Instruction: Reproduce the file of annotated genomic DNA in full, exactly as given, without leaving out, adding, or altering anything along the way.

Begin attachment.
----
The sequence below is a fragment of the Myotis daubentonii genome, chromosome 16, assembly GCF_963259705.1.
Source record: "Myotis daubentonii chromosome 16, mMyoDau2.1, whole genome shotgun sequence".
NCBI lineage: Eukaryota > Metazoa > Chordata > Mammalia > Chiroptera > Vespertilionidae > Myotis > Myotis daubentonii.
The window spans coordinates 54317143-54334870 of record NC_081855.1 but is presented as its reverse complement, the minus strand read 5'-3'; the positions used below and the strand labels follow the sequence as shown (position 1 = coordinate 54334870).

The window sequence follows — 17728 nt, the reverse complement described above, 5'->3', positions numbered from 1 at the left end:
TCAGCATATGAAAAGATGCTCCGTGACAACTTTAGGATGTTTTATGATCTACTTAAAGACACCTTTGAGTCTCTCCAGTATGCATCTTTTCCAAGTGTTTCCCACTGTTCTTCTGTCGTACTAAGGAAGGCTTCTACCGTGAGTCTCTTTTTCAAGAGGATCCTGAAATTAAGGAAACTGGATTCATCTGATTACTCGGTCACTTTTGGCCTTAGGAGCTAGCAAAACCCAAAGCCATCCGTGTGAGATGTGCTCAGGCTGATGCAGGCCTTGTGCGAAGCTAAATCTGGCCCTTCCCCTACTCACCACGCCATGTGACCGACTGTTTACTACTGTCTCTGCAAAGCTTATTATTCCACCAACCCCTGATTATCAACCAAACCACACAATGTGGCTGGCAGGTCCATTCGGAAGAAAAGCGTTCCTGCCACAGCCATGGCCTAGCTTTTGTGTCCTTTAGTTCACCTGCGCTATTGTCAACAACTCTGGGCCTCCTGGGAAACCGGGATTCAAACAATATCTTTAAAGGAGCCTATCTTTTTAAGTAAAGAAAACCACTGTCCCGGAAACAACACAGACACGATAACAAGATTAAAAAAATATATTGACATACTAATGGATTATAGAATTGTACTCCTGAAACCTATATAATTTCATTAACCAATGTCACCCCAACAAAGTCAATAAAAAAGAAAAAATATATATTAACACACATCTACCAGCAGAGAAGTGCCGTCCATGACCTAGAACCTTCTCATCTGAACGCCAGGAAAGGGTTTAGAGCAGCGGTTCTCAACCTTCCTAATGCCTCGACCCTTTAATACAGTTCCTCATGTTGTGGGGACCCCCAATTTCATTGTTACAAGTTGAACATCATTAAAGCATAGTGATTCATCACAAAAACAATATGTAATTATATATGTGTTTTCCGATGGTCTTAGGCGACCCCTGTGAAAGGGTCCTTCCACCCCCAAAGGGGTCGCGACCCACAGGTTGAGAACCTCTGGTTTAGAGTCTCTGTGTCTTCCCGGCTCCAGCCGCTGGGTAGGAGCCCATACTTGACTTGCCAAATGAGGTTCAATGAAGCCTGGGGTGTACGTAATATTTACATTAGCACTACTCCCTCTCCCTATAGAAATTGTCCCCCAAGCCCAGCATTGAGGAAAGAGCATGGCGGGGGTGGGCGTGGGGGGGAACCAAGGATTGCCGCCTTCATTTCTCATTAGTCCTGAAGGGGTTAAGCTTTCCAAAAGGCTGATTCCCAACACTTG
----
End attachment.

The sequence below is a fragment of the Myotis daubentonii genome, chromosome 16, assembly GCF_963259705.1.
Source record: "Myotis daubentonii chromosome 16, mMyoDau2.1, whole genome shotgun sequence".
NCBI lineage: Eukaryota > Metazoa > Chordata > Mammalia > Chiroptera > Vespertilionidae > Myotis > Myotis daubentonii.
The window spans coordinates 54317143-54334870 of record NC_081855.1 but is presented as its reverse complement, the minus strand read 5'-3'; the positions used below and the strand labels follow the sequence as shown (position 1 = coordinate 54334870).

The window sequence follows — 17728 nt, the reverse complement described above, 5'->3', positions numbered from 1 at the left end:
TCAGCATATGAAAAGATGCTCCGTGACAACTTTAGGATGTTTTATGATCTACTTAAAGACACCTTTGAGTCTCTCCAGTATGCATCTTTTCCAAGTGTTTCCCACTGTTCTTCTGTCGTACTAAGGAAGGCTTCTACCGTGAGTCTCTTTTTCAAGAGGATCCTGAAATTAAGGAAACTGGATTCATCTGATTACTCGGTCACTTTTGGCCTTAGGAGCTAGCAAAACCCAAAGCCATCCGTGTGAGATGTGCTCAGGCTGATGCAGGCCTTGTGCGAAGCTAAATCTGGCCCTTCCCCTACTCACCACGCCATGTGACCGACTGTTTACTACTGTCTCTGCAAAGCTTATTATTCCACCAACCCCTGATTATCAACCAAACCACACAATGTGGCTGGCAGGTCCATTCGGAAGAAAAGCGTTCCTGCCACAGCCATGGCCTAGCTTTTGTGTCCTTTAGTTCACCTGCGCTATTGTCAACAACTCTGGGCCTCCTGGGAAACCGGGATTCAAACAATATCTTTAAAGGAGCCTATCTTTTTAAGTAAAGAAAACCACTGTCCCGGAAACAACACAGACACGATAACAAGATTAAAAAAATATATTGACATACTAATGGATTATAGAATTGTACTCCTGAAACCTATATAATTTCATTAACCAATGTCACCCCAACAAAGTCAATAAAAAAGAAAAAATATATATTAACACACATCTACCAGCAGAGAAGTGCCGTCCATGACCTAGAACCTTCTCATCTGAACGCCAGGAAAGGGTTTAGAGCAGCGGTTCTCAACCTTCCTAATGCCTCGACCCTTTAATACAGTTCCTCATGTTGTGGGGACCCCCAATTTCATTGTTACAAGTTGAACATCATTAAAGCATAGTGATTCATCACAAAAACAATATGTAATTATATATGTGTTTTCCGATGGTCTTAGGCGACCCCTGTGAAAGGGTCCTTCCACCCCCAAAGGGGTCGCGACCCACAGGTTGAGAACCTCTGGTTTAGAGTCTCTGTGTCTTCCCGGCTCCAGCCGCTGGGTAGGAGCCCATACTTGACTTGCCAAATGAGGTTCAATGAAGCCTGGGGTGTACGTAATATTTACATTAGCACTACTCCCTCTCCCTATAGAAATTGTCCCCCAAGCCCAGCATTGAGGAAAGAGCATGGCGGGGGTGGGCGTGGGGGGGAACCAAGGATTGCCGCCTTCATTTCTCATTAGTCCTGAAGGGGTTAAGCTTTCCAAAAGGCTGATTCCCAACACTTG